Faculty Author Type

Current Faculty [Wei Cui]

Published In

Asia Pacific Law Review

Document Type


Publication Date



Rule of Law; Normative Documents; Chinese Taxation; Administrative Litigation; Judicial Review; Law-Making Procedure; Rulemaking


In December 2009, in just weeks of proximity to the issuance of several controversial, arguably ultra vires tax circulars by the Ministry of Finance and by the State Administration of Taxation (SAT), the latter agency promulgated a seminal regulation governing informal rulemaking activities of all tax authorities in China. This regulation took effect on July 1, 2010, and promises to significantly improve the clarity, transparency, predictability, and quality of tax rulemaking. Ironically, it can also be seen as a rebuke to a cynical view that is rather prevalent among Chinese tax practitioners and reinforced by the recent problematic tax circulars. This is the view that legal order does not matter in Chinese tax administration because the government does not care about such order and taxpayers are unwilling to enforce it, and that therefore informal rules issued by the government should be given full weight even if they contradict law of higher authority and/or are inconsistent with each other. The new SAT regulation on informal rulemaking is just one illustration of the dynamic development of the rule of law in taxation in China. This essay takes the new regulation as an occasion for examining the question: what is “law” in Chinese tax administration? Three views are described: one that is embodied in the Law on Legislation; another that tends to treat all government announcements as having the force of law; and a third, embodied in the new SAT regulation, that differs from both.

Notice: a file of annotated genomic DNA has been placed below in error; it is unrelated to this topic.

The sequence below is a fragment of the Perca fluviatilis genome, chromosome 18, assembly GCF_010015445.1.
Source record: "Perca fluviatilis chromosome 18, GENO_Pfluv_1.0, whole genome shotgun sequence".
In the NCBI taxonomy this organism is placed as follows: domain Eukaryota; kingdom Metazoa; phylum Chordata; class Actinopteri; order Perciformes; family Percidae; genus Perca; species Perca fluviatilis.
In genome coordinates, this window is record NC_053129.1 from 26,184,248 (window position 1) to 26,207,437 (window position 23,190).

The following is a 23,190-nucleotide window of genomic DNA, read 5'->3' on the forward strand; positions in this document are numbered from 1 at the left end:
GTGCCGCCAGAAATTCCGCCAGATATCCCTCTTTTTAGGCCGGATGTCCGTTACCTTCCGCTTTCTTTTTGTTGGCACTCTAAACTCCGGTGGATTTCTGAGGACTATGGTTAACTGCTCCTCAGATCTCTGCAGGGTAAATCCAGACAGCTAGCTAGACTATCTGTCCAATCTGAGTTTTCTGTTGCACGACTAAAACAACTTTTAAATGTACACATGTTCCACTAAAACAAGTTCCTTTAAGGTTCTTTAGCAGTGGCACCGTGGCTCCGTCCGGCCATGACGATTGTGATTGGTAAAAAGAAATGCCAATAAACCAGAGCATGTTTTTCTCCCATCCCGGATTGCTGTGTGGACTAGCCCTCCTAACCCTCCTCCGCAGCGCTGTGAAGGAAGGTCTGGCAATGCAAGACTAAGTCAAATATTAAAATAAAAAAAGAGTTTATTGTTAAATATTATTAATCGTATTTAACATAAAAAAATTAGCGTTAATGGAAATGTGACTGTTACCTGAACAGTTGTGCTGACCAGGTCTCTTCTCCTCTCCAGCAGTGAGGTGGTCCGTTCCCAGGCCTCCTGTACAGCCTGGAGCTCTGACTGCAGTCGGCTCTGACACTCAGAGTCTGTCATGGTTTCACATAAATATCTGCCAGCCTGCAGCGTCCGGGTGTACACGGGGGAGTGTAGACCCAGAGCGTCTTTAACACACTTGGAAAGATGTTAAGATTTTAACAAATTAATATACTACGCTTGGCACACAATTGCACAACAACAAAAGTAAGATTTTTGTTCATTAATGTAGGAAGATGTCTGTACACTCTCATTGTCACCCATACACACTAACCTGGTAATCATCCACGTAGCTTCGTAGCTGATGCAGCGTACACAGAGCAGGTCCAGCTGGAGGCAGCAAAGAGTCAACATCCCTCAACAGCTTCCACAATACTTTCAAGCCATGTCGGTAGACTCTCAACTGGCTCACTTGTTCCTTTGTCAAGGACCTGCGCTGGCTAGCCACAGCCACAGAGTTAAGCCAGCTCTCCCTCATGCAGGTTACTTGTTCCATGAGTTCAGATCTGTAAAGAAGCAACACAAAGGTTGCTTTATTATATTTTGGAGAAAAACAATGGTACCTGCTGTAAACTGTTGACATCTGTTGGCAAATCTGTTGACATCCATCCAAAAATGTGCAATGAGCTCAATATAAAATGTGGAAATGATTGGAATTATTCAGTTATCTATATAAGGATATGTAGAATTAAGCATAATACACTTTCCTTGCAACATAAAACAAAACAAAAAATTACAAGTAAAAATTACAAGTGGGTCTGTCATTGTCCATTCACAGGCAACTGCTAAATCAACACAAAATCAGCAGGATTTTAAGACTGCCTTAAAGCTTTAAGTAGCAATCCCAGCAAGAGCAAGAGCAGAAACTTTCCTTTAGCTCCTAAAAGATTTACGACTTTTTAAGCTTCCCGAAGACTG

Included in

Tax Law Commons



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